CEC

Georgia Southern Center for Applied Cyber Education to take part in cyber exercise

The interface for the virtual cybersecurity exercise, seen above, will prompt participates to solve realistic problems associated with a potential cyberattack in Savannah.

On Sept. 24, Frank Katz, director of the Center for Applied Cyber Education at Georgia Southern, will represent the University at Jack Voltaic 3.0, the first all-virtual cyber exercise hosted by the Army Cyber Institute. The exercise will simulate a cyber attack in Savannah, and Katz will observe the participants’ decisions during the attack to help better educate his cyber security students on what to do in similar scenarios.

Katz said potential events in the simulation could include cranes at the Savannah ports being shut down, causing participants to have to figure out another way to unload a ship full of containers.

Director of the Center for Applied Cyber Education at Georgia Southern, Frank Katz

“My role is just to observe the exercise, take notes and think of what they’re doing and how it can be used in an academic environment because my goal is to implement this kind of training into our academic program,” Katz said.

In 2016, the Army Cyber Institute executed the first Jack Voltaic, a major city, multi-sector, public-private cyber exercise. It was the first step in building a framework to prepare for, prevent and respond to multi-sector cyber attacks on major cities. The newest version of the exercise will take the current COVID-19 pandemic into consideration.

“We are limited in terms of how we can respond to a cyber security incident because infrastructure is hampered by the fact that people may be out,” Katz said. “People may not be at work. They may have COVID-19 themselves. They may structure the exercise so that simulated characters in the case study are not present, and now participants have to react to that.”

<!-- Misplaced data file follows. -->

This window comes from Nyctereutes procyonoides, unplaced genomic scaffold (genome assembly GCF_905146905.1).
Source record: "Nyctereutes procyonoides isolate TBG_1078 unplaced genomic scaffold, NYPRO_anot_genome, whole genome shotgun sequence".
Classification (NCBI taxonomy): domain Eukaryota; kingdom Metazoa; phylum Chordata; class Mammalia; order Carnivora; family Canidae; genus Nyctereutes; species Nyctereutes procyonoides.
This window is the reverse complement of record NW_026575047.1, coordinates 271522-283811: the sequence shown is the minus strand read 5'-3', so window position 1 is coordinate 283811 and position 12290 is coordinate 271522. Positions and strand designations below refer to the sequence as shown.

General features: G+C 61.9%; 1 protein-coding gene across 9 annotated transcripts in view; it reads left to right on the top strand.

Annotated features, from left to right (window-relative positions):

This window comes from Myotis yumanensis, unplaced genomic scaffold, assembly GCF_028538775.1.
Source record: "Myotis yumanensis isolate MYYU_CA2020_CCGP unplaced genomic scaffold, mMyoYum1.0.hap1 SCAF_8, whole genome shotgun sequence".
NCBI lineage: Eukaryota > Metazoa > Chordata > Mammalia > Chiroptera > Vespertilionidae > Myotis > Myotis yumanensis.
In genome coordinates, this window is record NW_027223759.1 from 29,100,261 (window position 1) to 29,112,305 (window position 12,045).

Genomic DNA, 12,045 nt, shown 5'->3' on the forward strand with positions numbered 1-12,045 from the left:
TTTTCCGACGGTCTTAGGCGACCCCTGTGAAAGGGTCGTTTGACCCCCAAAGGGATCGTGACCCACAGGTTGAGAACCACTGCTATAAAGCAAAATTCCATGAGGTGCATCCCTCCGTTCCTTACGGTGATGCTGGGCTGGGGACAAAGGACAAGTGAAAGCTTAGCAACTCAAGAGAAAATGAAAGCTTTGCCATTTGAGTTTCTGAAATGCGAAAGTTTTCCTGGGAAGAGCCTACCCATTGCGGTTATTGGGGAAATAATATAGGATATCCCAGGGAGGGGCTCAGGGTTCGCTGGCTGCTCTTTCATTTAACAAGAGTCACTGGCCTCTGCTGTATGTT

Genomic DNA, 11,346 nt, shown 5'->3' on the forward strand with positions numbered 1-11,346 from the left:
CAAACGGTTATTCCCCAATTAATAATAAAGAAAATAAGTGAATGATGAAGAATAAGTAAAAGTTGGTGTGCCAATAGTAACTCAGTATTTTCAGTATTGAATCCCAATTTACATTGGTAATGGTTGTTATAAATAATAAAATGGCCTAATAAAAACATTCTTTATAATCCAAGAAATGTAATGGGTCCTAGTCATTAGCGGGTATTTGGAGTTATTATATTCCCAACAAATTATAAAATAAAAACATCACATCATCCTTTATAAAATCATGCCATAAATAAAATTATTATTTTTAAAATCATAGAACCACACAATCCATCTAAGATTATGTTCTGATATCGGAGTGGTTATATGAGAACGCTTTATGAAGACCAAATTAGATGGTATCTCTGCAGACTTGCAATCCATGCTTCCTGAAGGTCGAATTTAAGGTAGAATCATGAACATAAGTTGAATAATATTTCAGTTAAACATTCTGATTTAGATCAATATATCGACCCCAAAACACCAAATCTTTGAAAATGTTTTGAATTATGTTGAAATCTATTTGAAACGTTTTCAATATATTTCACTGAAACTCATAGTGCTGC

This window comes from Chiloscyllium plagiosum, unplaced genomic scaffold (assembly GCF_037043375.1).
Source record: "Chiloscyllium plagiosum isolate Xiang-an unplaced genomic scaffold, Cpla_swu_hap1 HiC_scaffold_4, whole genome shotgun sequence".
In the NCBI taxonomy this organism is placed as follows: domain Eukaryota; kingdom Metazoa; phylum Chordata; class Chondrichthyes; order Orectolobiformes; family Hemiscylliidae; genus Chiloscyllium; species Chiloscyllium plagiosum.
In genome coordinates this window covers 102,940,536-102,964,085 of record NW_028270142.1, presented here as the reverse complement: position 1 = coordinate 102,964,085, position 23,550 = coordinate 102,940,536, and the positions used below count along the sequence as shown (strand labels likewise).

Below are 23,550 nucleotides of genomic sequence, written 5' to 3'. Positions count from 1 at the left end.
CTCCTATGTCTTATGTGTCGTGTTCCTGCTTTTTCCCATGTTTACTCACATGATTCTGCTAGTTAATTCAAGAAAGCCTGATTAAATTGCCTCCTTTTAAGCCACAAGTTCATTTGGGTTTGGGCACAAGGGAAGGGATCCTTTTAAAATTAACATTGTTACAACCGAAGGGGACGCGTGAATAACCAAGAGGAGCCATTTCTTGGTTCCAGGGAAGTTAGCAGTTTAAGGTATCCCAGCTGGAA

Katz said it’s important for students to get experience with real-world problems like those that will be featured in the simulation because it prepares them for careers in cybersecurity.

“When our students graduate, we often send them to government agencies like the National Security Agency and the Department of Defense,” he said. “Once students get into their careers, they may actually have to be involved, not just in some kind of practice exercise, but in reality when it comes to something like this. This is really good training if we can implement what we learn in the exercise into our coursework.”

The regionally-focused exercise will include commercial, critical infrastructure supporting military deployment and global logistics operations. By conducting Jack Voltaic 3.0, Savannah business leaders and city officials have an opportunity to gain key insights and a better understanding of their respective gaps in incident management for a cyber or cyber-enabled disruption or destructive event. Intrepid Networks is enabling the live mission with communication, coordination and collaboration features designed for real-life incident management and response.

The Jack Voltaic experiment seeks to affect multiple sectors and require a coordinated local, state, federal and commercial response; provide a learning environment that enables participants to gain exposure, develop relationships, train, review critical gaps and shortfalls, and assess their response; conduct a virtual table-top event where both leadership and technical teams communicate and work within and outside their sectors; and commit to concrete, practical improvements to their resiliency and critical infrastructure preparedness.

For more information on the experiment, visit https://cyber.army.mil/Research/Jack-Voltaic/.

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